leaping lepidoptera!

Here we are, moving from Spring towards Summer up here in the Northern Hemisphere. The days are getting longer, the trees are getting leafier, and the bugs are coming out in force. Excitingly for many small people, this includes large numbers of caterpillars. Around here, we get lots of Eastern tent caterpillars, fairly big brown hairy things with patterns of black stripes and blue dots. It is not uncommon to hear a gleeful cry of “I found a cater-pidder!” from Ms. Phoebe.

This army of furry future moths¹ has inspired this week’s moth ThThTh list.²

  1. Arthur: The Tick‘s sidekick. Wears a white moth suit in the comics, cartoon and live action TV show.
  2. Gypsy Moth, a moth character from A Bug’s Life voiced by Madeline Kahn
  3. Luna Moth, a fictional comic book character from The Amazing Adventures of Kavalier and Clay, by Michael Chabon. That is to say, the fictional characters in the novel created a comic book character named Luna Moth, a mothy superhero. (I just saw that there is going to be a movie based on the book. It was a really good book by the way. You should read it.)
  4. The giant luna moth from Dr. Dolittle. Carries Dr. Dolittle back to England at the end of the movie. (I’m not sure if the moth is in any of the books.)
  5. Mothra/Mosura: a (fictional) giant moth monster. Fought with Godzilla in a few movies, like Mothra vs. Godzilla (1964) and Godzilla vs. Mothra (1992)
  6. Silence of the Lambs (1991). The serial killer in the movie raises imported Death’s-head hawk moths, which are noteworthy for the skull-like pattern that appears on their back. The moths shown in the movie were apparently actually another type of moth, in costume.
  7. silk A fabric. The fibers come from silk worms, which are actually caterpillars of a moth that is now completely domesticated. The cocoons are boiled to unravel the long, continuous strand of silk produced by the catepillar. The boiling must happen before the moth emerges, as the moth would otherwise make a hole, making the fibers too short.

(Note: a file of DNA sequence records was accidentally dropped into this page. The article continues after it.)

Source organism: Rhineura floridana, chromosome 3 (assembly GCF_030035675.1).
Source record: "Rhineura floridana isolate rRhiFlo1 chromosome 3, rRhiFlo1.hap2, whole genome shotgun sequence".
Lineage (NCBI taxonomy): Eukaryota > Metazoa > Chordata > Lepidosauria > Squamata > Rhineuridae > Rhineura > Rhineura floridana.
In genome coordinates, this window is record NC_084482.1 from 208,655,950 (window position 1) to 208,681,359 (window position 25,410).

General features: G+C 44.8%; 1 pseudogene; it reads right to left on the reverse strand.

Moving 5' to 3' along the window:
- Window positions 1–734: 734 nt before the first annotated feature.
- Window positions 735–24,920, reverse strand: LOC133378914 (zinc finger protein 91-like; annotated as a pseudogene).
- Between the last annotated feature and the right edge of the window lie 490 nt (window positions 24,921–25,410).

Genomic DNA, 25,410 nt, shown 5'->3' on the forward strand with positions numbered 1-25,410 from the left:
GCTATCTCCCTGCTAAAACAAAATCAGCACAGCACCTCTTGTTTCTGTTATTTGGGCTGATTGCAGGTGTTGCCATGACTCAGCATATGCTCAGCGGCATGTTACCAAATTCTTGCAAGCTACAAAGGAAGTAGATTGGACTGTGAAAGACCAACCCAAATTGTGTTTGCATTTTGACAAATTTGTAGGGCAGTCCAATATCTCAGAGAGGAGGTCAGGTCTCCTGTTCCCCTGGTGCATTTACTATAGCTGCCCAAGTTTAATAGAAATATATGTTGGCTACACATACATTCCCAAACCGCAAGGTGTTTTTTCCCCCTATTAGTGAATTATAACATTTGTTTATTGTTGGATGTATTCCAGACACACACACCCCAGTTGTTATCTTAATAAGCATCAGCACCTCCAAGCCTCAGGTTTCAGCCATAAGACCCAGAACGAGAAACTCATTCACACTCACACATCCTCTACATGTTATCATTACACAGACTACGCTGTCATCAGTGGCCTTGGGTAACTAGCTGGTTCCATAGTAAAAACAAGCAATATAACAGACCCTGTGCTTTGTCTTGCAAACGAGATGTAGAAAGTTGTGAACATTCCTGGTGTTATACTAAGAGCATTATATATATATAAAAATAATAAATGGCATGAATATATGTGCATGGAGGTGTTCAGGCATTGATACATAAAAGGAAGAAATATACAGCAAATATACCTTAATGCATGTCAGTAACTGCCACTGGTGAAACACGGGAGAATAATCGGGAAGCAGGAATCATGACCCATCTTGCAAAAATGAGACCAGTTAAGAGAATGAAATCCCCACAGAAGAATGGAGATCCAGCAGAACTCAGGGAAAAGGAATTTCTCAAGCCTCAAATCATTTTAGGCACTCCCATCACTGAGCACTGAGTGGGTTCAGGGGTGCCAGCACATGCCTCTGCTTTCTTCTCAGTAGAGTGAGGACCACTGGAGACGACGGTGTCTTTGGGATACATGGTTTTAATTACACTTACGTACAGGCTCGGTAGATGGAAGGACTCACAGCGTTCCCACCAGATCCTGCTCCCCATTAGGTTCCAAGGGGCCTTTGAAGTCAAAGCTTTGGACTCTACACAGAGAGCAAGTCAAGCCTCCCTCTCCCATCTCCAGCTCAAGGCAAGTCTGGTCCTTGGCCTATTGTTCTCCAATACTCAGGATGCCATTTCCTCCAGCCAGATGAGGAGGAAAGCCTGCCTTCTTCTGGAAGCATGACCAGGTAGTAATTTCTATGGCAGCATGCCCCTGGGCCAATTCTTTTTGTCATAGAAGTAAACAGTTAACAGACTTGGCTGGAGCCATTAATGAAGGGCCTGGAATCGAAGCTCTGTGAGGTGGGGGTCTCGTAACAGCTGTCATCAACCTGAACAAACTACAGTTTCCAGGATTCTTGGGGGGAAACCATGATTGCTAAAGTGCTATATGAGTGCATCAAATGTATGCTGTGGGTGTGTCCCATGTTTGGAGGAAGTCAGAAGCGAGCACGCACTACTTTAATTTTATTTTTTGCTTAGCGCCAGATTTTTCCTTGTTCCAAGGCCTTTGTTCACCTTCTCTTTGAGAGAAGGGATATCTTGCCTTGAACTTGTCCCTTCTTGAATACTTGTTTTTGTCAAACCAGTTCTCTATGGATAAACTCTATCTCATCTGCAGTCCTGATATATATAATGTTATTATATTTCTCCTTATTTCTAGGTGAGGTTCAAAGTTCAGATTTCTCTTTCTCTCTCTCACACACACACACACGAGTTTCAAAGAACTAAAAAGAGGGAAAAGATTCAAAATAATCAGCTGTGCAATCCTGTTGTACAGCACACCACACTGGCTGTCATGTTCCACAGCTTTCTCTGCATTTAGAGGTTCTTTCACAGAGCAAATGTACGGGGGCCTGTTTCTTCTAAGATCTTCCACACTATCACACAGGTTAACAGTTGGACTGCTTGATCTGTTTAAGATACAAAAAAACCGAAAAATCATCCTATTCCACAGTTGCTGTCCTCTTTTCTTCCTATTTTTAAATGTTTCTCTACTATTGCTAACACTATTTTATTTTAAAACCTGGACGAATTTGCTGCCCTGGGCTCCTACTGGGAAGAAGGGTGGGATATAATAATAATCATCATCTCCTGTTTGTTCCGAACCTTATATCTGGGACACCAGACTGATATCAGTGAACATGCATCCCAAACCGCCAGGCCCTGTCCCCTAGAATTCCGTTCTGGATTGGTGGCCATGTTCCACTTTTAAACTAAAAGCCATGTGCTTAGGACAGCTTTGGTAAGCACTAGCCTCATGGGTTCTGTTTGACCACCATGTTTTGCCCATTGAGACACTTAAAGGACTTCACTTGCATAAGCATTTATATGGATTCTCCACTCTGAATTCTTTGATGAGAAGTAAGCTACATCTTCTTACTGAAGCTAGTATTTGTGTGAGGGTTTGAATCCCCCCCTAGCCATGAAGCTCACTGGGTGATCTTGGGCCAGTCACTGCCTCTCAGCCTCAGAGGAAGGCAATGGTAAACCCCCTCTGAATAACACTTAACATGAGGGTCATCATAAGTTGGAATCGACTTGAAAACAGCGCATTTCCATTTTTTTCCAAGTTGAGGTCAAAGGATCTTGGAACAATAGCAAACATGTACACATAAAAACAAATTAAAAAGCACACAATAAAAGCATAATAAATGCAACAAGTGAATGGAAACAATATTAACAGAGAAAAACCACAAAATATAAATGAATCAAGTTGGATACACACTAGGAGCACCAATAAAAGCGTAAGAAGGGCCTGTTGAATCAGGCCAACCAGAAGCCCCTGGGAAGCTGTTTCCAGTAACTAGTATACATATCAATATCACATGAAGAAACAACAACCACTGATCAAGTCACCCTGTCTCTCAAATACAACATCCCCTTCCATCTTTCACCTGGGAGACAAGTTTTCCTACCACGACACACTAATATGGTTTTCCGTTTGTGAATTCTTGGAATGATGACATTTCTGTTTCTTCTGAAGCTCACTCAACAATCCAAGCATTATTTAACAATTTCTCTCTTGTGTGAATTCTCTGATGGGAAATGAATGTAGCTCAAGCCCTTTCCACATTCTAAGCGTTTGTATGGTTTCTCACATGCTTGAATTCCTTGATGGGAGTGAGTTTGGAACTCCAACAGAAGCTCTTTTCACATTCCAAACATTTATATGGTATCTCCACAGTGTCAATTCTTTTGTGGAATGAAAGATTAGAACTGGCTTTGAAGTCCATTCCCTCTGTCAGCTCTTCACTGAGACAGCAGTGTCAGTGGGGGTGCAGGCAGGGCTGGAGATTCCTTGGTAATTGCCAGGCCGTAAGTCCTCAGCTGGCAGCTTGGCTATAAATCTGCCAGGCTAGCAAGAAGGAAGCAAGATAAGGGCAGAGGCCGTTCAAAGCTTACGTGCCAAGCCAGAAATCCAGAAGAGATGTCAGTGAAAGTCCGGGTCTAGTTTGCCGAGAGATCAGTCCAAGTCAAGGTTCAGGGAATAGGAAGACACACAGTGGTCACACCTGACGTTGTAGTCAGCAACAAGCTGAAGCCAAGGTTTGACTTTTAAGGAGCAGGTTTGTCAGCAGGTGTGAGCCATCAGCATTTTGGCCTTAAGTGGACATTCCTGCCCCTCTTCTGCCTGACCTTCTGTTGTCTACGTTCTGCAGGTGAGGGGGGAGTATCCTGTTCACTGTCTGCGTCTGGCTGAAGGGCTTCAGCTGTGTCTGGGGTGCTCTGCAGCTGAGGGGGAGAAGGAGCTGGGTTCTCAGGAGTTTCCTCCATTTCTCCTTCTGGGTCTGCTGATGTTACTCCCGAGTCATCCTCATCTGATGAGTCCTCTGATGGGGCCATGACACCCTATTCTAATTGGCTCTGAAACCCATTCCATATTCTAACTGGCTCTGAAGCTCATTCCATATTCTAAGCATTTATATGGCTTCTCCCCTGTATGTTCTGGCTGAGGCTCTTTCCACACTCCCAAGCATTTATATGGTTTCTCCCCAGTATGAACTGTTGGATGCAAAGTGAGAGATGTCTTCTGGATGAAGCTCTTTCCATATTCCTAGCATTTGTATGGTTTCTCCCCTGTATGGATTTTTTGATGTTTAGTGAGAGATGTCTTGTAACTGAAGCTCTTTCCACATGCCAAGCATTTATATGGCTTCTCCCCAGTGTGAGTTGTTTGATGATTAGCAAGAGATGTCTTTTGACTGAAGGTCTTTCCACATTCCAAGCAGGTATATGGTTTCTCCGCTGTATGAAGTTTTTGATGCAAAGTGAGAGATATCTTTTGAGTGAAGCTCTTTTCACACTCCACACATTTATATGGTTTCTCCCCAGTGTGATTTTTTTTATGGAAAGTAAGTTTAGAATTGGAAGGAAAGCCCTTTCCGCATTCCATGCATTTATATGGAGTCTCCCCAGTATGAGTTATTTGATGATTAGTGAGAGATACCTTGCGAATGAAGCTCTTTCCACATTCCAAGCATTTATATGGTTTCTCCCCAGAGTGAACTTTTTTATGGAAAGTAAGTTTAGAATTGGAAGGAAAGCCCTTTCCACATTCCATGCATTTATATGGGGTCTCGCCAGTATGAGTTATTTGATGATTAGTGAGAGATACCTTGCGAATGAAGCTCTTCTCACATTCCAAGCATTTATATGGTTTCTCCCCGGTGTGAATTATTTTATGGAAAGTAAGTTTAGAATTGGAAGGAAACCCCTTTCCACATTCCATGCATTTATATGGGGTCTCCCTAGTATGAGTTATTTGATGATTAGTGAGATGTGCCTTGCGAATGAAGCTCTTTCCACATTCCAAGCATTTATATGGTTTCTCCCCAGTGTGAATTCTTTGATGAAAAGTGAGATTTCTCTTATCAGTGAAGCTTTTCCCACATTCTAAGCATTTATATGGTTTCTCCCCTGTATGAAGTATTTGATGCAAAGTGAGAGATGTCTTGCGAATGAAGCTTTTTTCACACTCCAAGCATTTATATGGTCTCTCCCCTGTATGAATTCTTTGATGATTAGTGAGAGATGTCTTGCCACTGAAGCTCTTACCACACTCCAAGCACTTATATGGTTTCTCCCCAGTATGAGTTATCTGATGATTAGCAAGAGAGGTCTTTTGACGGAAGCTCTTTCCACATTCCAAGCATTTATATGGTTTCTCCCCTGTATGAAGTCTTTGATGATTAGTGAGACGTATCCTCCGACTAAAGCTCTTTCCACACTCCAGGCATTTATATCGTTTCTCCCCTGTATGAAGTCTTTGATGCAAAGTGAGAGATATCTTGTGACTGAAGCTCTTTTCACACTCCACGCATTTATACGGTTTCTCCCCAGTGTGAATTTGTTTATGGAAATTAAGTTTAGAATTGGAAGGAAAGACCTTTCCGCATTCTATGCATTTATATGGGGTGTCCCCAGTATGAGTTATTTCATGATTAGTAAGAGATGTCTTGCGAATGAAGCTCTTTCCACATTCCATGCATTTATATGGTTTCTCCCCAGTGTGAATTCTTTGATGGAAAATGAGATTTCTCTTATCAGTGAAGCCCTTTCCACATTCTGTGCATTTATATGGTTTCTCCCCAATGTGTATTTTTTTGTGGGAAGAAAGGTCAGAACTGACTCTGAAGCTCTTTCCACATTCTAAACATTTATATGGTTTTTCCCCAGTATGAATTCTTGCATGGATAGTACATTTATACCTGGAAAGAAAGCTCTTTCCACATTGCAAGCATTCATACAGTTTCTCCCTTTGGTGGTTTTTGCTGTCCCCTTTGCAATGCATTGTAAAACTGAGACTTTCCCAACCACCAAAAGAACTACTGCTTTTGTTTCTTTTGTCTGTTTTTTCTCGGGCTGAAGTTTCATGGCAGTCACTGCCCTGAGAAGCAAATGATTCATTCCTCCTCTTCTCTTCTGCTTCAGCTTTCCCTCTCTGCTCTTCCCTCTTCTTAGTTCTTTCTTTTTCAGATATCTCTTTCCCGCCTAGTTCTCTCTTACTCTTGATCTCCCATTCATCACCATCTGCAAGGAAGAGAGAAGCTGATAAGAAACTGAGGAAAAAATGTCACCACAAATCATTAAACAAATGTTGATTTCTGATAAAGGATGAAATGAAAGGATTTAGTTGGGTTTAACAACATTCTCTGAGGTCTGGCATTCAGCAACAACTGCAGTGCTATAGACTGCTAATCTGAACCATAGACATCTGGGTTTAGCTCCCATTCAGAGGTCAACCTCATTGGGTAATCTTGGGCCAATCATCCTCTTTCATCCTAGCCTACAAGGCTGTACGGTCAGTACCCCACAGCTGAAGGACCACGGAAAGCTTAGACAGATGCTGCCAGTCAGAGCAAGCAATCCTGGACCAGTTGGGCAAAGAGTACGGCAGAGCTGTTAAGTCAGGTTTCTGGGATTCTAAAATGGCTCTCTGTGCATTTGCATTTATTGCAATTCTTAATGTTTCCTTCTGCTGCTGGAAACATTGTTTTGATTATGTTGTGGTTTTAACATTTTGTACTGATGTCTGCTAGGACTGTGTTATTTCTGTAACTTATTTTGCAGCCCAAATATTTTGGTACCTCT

8. Boiled silkworms are eaten in some places in the world. In Korea, it’s called beondegi
  9. The Moth, an episode of Lost.⁴
  10. The Moth, by Aimee Mann. A song:
  11. Bedtime for Frances, by Russell Hoban and illustrated by Garth Williams. A picturebook about a little badger who has trouble going to sleep, and imagines all sorts of possible dangers and adventures. It ends with her deciding that a moth going “bump and thump” against her bedroom window is not a real threat, so she goes to sleep.

¹ Can I mention that I have a bit of a moth phobia? Maybe I’ll share it later.

² I was going to include butterflies, too, but the list was getting out of hand, and I do need to get some work done tonight. Also sleep. So perhaps butterflies will flutter back this way next week or so.

³ A friend of mine from college was somewhat scarred by having tried them as a child when visiting Korea. There was a certain kind of carob-flavored soymilk I got which she couldn’t stomach, as the flavor reminded her of beondegi.

⁴ I’ve never actually seen Lost…

10 thoughts on “leaping lepidoptera!

  1. Oh, thank you for putting Arthur first … I love The Tick! It remains on my list of favorite cartoons.

    I have a whole crazy, Jamaican moth story … but maybe I won’t share it until I hear more about your phobia!

  2. I loved the Amazing Adventures of Kavalier and Clay, and I’m so excited to hear there will be a movie!

    Also, I played “mote the fairy” in my college production of Midsummer Night’s Dream.

  3. i always learned more than i ever intended to when perusing one of your lists. all hail the wiki. i am ever so intrigued at the naming of death’s head moths via the demi-goddesses of fate (clotho, lachesis, atropos), i.e., those that measure and cut your thread of life.

    but *moth* phobia? do share!

  4. girlgriot-
    The Tick was a great cartoon. Spoon!
    My phobia has been diminishing over the years, so perhaps I will be able to tolerate your crazy Jamaican moth tale.

    Yes, you do have a penchant for the lepidoptera yourself, don’t you.

    I consider myself duly warned. But wear does the path lead?

    Yes, those are pretty scary. I maybe would prefer to forget about them…

    Ah, “moth the fairy.” A fine addition to the list. I hadn’t remembered that character.

    It’s easy to lose time in those wiki pages, isn’t it?
    And as for the moth phobia, I’ll try to share soon. It’s not a terribly exciting story, though. (Perhaps I can make up a more dramatic version.)

    Me neither, my friend. Me neither.

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